Just over 60 years ago, during World War II, Amsterdam was occupied territory, forcing Jews like Anne Frank and her family to go into hiding.
The Anne Frank House, the place where Anne wrote her diary – and where the original is on display – tells the history of the eight people who hid there, and of those who helped them.
The original building has been restored and looks the way it did during the Second World War. The building next door — with the type of modern facade that looks completely out of place in this neighborhood of picturesque houses — includes an exhibition on racial repression.
The Anne Frank House is one of Amsterdam’s most popular tourist destinations. For the better part of the year huge lines form outside. The average waiting time during spring and summer months is 60 minutes — and at peak time3 1½ hours. In the fall and winter months waiting times may be as short at 30 minutes.
It’s a good idea to bring some snacks and something to drink. If you forgot to do so, you can buy something from the expensive canal-side kiosk. But just on the other side of the church — and across from the bus and tram stop — is an Albert Heijn supermarket.
A visit to the Anne Frank House lasts around one hour. There are no tours or guides. A tour brochure with background information about the different rooms in the museum is available at the entrance.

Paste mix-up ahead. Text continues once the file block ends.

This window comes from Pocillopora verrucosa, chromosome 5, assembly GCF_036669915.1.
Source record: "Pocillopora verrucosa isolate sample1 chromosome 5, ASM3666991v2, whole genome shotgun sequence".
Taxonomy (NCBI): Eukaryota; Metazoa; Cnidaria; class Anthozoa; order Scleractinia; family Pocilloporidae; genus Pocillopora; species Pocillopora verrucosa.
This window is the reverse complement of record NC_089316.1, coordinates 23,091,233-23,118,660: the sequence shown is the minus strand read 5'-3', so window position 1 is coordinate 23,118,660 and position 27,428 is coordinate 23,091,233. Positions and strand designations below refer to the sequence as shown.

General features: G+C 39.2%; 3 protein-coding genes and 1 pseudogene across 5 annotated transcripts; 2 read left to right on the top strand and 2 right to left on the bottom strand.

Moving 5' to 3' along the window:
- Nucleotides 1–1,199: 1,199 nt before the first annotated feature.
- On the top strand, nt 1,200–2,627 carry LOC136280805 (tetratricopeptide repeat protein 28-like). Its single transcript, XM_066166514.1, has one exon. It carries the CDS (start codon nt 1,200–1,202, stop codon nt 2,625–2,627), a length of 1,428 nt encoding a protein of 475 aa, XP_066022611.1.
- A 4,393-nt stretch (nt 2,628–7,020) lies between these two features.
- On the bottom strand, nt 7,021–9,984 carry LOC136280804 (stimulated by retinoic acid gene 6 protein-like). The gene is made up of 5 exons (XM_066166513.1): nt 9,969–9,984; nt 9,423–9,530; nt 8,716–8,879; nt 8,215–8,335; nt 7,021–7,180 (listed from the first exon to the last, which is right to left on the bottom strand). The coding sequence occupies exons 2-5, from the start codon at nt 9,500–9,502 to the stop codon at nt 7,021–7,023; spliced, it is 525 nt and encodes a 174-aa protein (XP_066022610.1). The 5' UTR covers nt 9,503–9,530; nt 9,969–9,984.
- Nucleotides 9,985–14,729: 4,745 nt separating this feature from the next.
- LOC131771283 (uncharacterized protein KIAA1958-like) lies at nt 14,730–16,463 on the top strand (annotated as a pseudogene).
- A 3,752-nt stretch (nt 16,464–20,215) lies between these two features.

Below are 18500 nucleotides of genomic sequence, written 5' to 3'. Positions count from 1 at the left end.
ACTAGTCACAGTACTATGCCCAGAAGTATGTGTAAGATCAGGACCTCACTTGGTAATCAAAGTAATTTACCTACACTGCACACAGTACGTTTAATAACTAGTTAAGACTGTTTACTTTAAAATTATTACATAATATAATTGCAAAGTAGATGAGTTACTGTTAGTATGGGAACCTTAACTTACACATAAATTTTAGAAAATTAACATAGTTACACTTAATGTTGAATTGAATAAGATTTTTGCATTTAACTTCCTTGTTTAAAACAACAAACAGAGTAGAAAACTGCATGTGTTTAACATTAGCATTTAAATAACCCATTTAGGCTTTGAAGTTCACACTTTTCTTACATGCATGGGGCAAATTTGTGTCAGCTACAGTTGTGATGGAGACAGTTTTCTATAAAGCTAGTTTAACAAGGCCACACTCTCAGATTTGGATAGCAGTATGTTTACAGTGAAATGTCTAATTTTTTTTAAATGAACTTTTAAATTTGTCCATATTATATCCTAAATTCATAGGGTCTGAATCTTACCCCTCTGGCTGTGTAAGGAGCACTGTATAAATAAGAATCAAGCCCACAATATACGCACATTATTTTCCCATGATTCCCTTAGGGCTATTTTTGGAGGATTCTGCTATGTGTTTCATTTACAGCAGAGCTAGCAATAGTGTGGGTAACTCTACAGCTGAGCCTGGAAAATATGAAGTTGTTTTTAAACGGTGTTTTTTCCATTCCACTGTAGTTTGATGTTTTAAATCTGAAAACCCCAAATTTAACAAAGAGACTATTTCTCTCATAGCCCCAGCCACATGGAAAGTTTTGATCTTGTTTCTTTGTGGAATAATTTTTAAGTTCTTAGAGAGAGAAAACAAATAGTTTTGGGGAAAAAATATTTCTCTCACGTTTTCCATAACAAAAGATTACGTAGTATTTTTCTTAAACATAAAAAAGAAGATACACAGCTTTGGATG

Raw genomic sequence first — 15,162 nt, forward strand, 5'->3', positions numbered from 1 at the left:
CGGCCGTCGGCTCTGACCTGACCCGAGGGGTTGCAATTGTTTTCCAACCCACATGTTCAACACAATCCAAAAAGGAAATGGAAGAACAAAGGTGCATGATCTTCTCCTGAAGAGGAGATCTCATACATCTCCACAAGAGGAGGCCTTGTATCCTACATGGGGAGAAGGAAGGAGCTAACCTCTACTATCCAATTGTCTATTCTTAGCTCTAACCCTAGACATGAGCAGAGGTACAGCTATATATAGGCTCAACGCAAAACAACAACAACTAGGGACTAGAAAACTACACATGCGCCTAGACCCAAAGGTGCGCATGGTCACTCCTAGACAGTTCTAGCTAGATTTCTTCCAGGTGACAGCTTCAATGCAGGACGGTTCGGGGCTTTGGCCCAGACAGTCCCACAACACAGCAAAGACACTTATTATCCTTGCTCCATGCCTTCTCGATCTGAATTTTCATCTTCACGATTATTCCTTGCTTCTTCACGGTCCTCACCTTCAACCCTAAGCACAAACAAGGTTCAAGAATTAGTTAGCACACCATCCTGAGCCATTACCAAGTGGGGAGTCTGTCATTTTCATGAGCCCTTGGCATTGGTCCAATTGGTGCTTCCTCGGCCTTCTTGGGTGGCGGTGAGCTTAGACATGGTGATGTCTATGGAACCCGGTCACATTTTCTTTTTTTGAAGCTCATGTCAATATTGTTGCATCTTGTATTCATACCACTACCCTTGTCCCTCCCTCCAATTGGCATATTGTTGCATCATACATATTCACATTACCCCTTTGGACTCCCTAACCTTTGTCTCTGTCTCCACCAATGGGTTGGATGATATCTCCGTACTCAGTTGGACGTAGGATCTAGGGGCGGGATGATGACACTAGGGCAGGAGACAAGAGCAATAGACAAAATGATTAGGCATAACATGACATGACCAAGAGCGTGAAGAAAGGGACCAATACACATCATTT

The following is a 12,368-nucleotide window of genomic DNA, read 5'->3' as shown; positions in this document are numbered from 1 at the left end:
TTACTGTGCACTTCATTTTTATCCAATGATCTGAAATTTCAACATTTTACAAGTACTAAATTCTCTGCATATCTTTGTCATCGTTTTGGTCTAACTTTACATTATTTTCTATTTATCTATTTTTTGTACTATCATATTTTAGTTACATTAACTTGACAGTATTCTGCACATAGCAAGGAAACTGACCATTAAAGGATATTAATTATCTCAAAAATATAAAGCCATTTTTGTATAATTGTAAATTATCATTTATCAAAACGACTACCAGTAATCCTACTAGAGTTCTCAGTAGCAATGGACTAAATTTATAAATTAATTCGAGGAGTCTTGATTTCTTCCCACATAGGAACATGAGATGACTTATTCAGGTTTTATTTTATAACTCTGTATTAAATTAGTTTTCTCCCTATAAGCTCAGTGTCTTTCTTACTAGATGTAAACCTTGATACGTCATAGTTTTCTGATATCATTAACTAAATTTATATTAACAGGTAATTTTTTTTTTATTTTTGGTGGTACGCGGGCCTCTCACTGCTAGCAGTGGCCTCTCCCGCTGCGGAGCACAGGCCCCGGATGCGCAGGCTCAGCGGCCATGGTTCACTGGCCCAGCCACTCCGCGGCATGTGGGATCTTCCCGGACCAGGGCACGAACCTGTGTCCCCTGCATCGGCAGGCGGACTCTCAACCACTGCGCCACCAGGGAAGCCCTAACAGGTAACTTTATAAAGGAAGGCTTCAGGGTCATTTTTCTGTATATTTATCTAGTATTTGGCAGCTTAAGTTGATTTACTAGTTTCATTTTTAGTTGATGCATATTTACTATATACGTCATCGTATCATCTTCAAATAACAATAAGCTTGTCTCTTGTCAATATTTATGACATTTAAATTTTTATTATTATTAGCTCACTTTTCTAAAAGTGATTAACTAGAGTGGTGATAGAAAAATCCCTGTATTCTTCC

Address and Contact Information
Anne Frank House
Prinsengracht 267 [Google Map]
Phone: 020 556-7105 [Amsterdam phone info]
How to get there
The Anne Frank House is just north of the Westerkerk, the church whose bells Anne wrote about. Tram 13, 14 an 17, and bus 21, 170, 171 and 172 stop at Westermarkt – which is a 10-15 minute walk from Dam square.
Daily from 9:00 AM – 7:00 PM.
March 15 through September 14
from 9:00 AM – 9:00 PM.
Thirty minutes prior to closing.
January 1: 12 noon – 7:00 PM.
May 4: 9:00 AM – 7:00 PM.
June 24: 9:00 AM – 7:00 PM.
December 21: 9:00 AM – 5:00 PM.
December 25: 12 noon – 5:00 PM.
December 31: 9:00 AM – 5:00 PM.
Closed on Yom Kippur.
In 2006, on Monday October 2.
Also in This Area
The Anne Frank House is located in the Western Canal Belt. Across the canal, the Prinsengracht, one can see the Jordaan – one of Holland’s most popular neighborhoods. South of the Westerkerk, across the Rozengracht thoroughfare, is the so-called ‘Nine Streets’ shopping district.
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Keyword: amsterdam • Anne Frank • Anne Frank House • museum